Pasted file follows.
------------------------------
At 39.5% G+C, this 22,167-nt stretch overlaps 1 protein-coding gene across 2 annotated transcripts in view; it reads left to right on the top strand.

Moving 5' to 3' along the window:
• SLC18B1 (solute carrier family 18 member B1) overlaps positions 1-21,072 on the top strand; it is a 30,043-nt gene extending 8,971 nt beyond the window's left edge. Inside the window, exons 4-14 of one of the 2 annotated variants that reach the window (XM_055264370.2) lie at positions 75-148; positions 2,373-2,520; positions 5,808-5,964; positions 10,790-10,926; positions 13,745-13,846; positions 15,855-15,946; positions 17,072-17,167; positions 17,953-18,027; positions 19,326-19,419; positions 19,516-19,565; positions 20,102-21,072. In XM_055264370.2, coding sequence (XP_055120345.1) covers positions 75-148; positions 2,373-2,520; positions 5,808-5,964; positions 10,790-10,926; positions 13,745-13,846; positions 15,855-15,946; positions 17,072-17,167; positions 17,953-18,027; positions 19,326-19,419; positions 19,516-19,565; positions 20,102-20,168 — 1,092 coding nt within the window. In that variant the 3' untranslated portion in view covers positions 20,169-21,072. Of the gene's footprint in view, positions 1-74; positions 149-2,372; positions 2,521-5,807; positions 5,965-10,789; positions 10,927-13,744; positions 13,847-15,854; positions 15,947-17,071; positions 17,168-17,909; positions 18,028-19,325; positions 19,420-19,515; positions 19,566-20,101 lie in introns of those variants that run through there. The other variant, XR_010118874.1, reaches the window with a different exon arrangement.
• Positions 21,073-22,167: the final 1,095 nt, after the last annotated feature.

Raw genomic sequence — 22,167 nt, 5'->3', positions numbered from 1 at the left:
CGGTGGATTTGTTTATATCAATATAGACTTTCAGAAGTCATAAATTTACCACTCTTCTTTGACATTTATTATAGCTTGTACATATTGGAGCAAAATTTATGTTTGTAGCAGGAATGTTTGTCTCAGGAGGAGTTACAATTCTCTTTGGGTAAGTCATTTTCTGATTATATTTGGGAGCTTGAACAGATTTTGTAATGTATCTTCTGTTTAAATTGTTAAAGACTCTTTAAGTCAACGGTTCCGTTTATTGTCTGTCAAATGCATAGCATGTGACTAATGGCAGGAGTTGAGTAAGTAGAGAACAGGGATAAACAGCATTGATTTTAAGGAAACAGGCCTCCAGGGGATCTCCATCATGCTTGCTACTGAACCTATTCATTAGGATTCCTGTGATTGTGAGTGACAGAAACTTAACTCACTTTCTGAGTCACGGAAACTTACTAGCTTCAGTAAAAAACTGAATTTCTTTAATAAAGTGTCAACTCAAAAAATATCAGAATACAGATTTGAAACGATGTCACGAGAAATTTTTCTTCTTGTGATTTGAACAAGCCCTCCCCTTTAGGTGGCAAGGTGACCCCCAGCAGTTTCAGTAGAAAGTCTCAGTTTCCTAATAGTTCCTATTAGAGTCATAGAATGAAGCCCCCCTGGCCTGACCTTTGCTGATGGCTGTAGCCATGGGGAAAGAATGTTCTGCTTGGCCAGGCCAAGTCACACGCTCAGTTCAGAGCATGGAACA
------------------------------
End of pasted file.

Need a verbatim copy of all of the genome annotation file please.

At 39.5% G+C, this 22,167-nt stretch overlaps 1 protein-coding gene across 2 annotated transcripts in view; it reads left to right on the top strand.

Moving 5' to 3' along the window:
• SLC18B1 (solute carrier family 18 member B1) overlaps positions 1-21,072 on the top strand; it is a 30,043-nt gene extending 8,971 nt beyond the window's left edge. Inside the window, exons 4-14 of one of the 2 annotated variants that reach the window (XM_055264370.2) lie at positions 75-148; positions 2,373-2,520; positions 5,808-5,964; positions 10,790-10,926; positions 13,745-13,846; positions 15,855-15,946; positions 17,072-17,167; positions 17,953-18,027; positions 19,326-19,419; positions 19,516-19,565; positions 20,102-21,072. In XM_055264370.2, coding sequence (XP_055120345.1) covers positions 75-148; positions 2,373-2,520; positions 5,808-5,964; positions 10,790-10,926; positions 13,745-13,846; positions 15,855-15,946; positions 17,072-17,167; positions 17,953-18,027; positions 19,326-19,419; positions 19,516-19,565; positions 20,102-20,168 — 1,092 coding nt within the window. In that variant the 3' untranslated portion in view covers positions 20,169-21,072. Of the gene's footprint in view, positions 1-74; positions 149-2,372; positions 2,521-5,807; positions 5,965-10,789; positions 10,927-13,744; positions 13,847-15,854; positions 15,947-17,071; positions 17,168-17,909; positions 18,028-19,325; positions 19,420-19,515; positions 19,566-20,101 lie in introns of those variants that run through there. The other variant, XR_010118874.1, reaches the window with a different exon arrangement.
• Positions 21,073-22,167: the final 1,095 nt, after the last annotated feature.

Raw genomic sequence — 22,167 nt, 5'->3', positions numbered from 1 at the left:
CGGTGGATTTGTTTATATCAATATAGACTTTCAGAAGTCATAAATTTACCACTCTTCTTTGACATTTATTATAGCTTGTACATATTGGAGCAAAATTTATGTTTGTAGCAGGAATGTTTGTCTCAGGAGGAGTTACAATTCTCTTTGGGTAAGTCATTTTCTGATTATATTTGGGAGCTTGAACAGATTTTGTAATGTATCTTCTGTTTAAATTGTTAAAGACTCTTTAAGTCAACGGTTCCGTTTATTGTCTGTCAAATGCATAGCATGTGACTAATGGCAGGAGTTGAGTAAGTAGAGAACAGGGATAAACAGCATTGATTTTAAGGAAACAGGCCTCCAGGGGATCTCCATCATGCTTGCTACTGAACCTATTCATTAGGATTCCTGTGATTGTGAGTGACAGAAACTTAACTCACTTTCTGAGTCACGGAAACTTACTAGCTTCAGTAAAAAACTGAATTTCTTTAATAAAGTGTCAACTCAAAAAATATCAGAATACAGATTTGAAACGATGTCACGAGAAATTTTTCTTCTTGTGATTTGAACAAGCCCTCCCCTTTAGGTGGCAAGGTGACCCCCAGCAGTTTCAGTAGAAAGTCTCAGTTTCCTAATAGTTCCTATTAGAGTCATAGAATGAAGCCCCCCTGGCCTGACCTTTGCTGATGGCTGTAGCCATGGGGAAAGAATGTTCTGCTTGGCCAGGCCAAGTCACACGCTCAGTTCAGAGCATGGAACA